Prof. Dr. Michael Moseler is a German Physicist and Materials Scientist with a strong focus on atomistic modelling of friction and wear as well as nanomaterials. He holds a Professorship for “Simulation of Functional Nanosystems” at the Physics Department of Freiburg University and he is leader of the applied research group “Multiscale modeling and Tribosimulations” at the Fraunhofer Institute for Mechanics of Materials IWM. His research activities cover classical and quantum molecular dynamics simulations of tribo-induced phase transitions, rheology and reactivity of lubricants in narrow gaps as well as fundamental mechanisms underlying superlubricity. In 2022 Moseler received the prestigious Stifterverband Science Prize for his “Virtual Material Probe for Tribological Contacts” (see

Toward Post-exascale Simulations of Materials Interfaces

Aiichiro Nakano

University of Southern California, US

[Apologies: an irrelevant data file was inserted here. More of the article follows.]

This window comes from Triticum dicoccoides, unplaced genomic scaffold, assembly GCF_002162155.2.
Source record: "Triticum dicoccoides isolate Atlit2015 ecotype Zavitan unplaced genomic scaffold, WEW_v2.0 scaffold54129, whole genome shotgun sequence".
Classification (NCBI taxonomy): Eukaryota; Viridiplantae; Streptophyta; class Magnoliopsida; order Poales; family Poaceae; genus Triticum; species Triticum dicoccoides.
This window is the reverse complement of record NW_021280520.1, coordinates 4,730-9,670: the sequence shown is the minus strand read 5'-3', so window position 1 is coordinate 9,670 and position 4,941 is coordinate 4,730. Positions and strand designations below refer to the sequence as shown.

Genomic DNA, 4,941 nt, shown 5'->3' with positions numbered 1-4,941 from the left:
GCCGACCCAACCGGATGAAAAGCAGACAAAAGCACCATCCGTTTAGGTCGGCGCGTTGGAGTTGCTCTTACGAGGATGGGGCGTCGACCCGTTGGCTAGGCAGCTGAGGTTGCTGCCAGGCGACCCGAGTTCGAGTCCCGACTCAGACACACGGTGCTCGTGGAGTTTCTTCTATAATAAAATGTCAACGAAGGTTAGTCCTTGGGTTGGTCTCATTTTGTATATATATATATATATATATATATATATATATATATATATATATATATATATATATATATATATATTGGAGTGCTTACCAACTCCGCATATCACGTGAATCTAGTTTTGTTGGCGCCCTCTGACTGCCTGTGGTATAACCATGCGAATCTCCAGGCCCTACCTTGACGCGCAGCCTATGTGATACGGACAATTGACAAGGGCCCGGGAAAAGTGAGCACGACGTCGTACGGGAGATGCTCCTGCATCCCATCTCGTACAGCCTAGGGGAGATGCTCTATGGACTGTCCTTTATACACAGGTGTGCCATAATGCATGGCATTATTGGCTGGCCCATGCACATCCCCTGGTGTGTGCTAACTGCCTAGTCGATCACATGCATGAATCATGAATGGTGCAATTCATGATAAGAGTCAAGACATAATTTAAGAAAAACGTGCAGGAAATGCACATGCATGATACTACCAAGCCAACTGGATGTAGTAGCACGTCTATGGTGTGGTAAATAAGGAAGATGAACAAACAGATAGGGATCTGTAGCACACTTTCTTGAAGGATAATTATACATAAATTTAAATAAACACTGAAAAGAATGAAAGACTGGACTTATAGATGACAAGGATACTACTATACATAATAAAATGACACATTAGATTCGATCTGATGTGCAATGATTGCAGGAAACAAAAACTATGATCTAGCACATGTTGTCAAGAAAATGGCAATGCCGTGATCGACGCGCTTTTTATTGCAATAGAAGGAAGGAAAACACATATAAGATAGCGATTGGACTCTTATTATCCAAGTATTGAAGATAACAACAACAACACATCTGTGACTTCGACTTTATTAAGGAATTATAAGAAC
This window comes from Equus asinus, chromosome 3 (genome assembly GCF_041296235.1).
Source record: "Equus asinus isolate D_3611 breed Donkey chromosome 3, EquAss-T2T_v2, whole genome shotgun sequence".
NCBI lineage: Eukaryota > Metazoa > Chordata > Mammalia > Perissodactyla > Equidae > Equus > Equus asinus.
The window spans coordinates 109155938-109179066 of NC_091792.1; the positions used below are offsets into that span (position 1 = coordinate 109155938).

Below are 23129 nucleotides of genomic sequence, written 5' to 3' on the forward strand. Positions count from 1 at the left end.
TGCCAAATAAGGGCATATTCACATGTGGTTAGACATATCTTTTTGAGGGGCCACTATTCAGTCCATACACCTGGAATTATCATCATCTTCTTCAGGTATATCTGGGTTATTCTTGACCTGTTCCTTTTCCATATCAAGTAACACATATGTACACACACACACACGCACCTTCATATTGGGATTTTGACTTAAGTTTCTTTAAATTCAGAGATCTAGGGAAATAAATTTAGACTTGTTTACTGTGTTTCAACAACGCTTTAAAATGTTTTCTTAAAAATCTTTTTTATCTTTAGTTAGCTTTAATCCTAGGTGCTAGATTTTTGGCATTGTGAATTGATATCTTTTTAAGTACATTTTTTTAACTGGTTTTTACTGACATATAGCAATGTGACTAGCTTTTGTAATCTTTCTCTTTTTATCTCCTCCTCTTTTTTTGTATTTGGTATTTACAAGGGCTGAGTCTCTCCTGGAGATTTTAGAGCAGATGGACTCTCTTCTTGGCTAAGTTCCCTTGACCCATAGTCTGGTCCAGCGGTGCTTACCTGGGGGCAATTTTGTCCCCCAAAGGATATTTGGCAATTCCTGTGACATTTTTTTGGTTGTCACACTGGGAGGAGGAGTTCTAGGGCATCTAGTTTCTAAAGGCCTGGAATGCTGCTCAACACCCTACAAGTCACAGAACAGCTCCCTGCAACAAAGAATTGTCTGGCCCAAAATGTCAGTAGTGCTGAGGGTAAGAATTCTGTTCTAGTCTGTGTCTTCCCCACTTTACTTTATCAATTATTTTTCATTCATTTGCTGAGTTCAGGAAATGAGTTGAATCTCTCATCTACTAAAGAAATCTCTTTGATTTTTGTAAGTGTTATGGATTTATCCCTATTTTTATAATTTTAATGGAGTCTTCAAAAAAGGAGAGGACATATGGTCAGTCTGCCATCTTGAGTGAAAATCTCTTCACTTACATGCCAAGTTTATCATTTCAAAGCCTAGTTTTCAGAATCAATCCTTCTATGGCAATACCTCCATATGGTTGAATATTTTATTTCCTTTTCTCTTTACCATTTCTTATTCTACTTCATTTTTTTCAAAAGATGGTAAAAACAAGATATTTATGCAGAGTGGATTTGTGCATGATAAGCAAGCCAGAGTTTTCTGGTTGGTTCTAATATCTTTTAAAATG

With the recent arrival of exascale supercomputers, computing landscape is evolving rapidly. While quantum computers have outperformed the fastest supercomputers for certain problems, artificial intelligence (AI) is transforming every aspect of our life. To utilize these new advances for materials simulations, we are developing an AI and quantum-computing enabled exascale materials simulator (AIQ-XMaS). I will describe the application of the software to quantum, reactive and neural-network simulations of interfacial phenomena, including: (1) picosecond optical, electrical and mechanical control of symmetric breaking in topological skyrmion and skyrmionium at ferroelectric/paraelectric interfaces for emerging ultralow-power polar topotronics; and (2) self-assembly of layered material metastructures on strained substrate for scalable and robust manufacturing of quantum emitters for future quantum information science and technology. This research was supported by NSF Future Manufacturing Program, Award 2036359 and NSF Cybertraining Program, Award 2118061. Simulations were performed at Argonne Leadership Computing Facility under DOE INCITE and Aurora Early Science programs and at the Center for Advanced Research Computing of the University of Southern California.